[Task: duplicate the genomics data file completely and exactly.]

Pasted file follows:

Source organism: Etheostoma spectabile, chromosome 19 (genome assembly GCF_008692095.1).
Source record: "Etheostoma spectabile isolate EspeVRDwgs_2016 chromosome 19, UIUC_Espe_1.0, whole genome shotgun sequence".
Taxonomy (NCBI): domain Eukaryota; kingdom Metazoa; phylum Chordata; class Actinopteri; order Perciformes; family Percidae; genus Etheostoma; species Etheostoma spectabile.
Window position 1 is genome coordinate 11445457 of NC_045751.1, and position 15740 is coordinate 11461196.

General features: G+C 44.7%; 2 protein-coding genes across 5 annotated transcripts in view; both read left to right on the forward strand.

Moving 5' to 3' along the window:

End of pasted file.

Source organism: Etheostoma spectabile, chromosome 19 (genome assembly GCF_008692095.1).
Source record: "Etheostoma spectabile isolate EspeVRDwgs_2016 chromosome 19, UIUC_Espe_1.0, whole genome shotgun sequence".
Taxonomy (NCBI): domain Eukaryota; kingdom Metazoa; phylum Chordata; class Actinopteri; order Perciformes; family Percidae; genus Etheostoma; species Etheostoma spectabile.
Window position 1 is genome coordinate 11445457 of NC_045751.1, and position 15740 is coordinate 11461196.

General features: G+C 44.7%; 2 protein-coding genes across 5 annotated transcripts in view; both read left to right on the forward strand.

Moving 5' to 3' along the window: